Revamped Meds May Help With Autism & Special Needs

Marj Hatzell

medicine bottles
Which one of these could help my child?
Few medications on the market have proven safe and effective to treat autism symptoms. Using medications for children with autism is controversial for a variety of reasons, the least of which is that it is difficult if not unethical to test medications on children in drug studies.

Then there's the whole "No two kids with autism are alike" phenomenon, which basically means that when you meet one child with autism, you've met one child with autism. Even my two boys, who have a few similarities in terms of health and conditions, respond differently to the same treatments. Most parents are unwilling to try medications because they have heard horror stories from other parents about side effects like weight gain, appetite loss, dizziness, seizures, etc. But some parents (like me) felt like a failure when nothing else helped and resorted to trying medications -- and those medications turned out to be life-saving for our child.

Recently, breakthroughs have been made using old medications that have been repurposed for studying autism. And their uses have been found accidentally. Time magazine recently ran an article looking at the effects of Baclofen, a drug used to combat alcohol and other addictions. It is also used as an anti-spasmodic drug for patients with epilepsy and multiple sclerosis. Recent studies have reformulated the drug (now called STX209) for use with autistic children with a history of anxiety and related disorders. It is 10 times more potent than Baclofen. And while the researchers do not claim it can cure, it seems to work.

Even Oxytocin was found to be beneficial to some with autism. Yes, Oxytocin. As in the love drug? The hormone that helps you have contractions when pregnant? In the study, it showed that participants had improved social skills and were more affectionate, something that is commonly difficult with children and adults with autism. And yet another new (old) medication, D-Cycloserine (originally developed for treating tuberculosis), may be beneficial to children with autism and help improve social behavior.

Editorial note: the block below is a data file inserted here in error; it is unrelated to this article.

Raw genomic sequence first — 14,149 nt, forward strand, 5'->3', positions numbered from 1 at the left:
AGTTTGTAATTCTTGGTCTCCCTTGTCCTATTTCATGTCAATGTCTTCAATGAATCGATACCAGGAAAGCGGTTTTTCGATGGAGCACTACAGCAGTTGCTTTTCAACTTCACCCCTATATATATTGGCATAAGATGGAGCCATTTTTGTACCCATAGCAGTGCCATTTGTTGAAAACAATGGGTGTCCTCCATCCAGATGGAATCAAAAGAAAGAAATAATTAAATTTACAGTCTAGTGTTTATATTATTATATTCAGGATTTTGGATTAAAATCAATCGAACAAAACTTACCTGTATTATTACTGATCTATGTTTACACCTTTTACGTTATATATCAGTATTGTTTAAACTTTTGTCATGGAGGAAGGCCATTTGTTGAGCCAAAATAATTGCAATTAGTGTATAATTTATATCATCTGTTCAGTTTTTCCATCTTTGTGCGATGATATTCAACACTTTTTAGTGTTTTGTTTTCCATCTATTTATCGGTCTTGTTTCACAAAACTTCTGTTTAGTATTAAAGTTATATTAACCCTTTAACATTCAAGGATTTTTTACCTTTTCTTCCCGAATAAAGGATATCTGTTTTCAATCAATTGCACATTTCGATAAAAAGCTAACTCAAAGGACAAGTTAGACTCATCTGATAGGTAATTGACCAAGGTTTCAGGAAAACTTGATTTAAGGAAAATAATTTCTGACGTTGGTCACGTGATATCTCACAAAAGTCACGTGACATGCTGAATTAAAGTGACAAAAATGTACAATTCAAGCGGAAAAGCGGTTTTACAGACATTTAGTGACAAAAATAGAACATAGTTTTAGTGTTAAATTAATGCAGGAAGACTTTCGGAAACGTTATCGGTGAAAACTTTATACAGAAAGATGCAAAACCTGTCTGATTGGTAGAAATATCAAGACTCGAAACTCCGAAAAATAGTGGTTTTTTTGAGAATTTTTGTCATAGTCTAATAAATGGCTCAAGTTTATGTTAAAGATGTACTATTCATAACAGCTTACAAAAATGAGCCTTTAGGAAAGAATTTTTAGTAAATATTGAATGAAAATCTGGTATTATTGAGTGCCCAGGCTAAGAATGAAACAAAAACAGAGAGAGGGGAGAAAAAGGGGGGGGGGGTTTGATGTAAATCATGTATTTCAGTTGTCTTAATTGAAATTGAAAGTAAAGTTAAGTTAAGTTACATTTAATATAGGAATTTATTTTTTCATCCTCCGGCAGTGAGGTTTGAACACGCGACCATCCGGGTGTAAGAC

No study is guaranteed, however. And no medication is without risks or side effects. More studies must be done to determine efficacy and long-term outcomes, but these new studies are promising to those of us who have been down the road with Risperdol or Abilify or have been at the point of no return with our children. And when you've tried every therapy you can find and spent your savings on treatments to no avail, sometimes medications are the way to go.

We have had regrets trying some of the treatments, but we have no regrets trying medications since it was literally life or death for us. Either my son was going to be restless and wander and get lost (resulting in many calls to 911 and him running nekkid down the street) or he was going to calm down, play, and be happy at home. It was a no-brainer for us, and we would have tried painting ourselves blue and dancing around a fire during a full moon if it meant he would improve and be safe. The neighbors might have had an issue with it, however. Ahem.

Are medications right for all autistic children? No. Can you see just any doctor? No. But they are worth looking at and are worth considering. Your results could be amazing. And new medication studies give hope to a whole new batch of families.

What do you think of medication studies for children?

Image via Marj Hatzell

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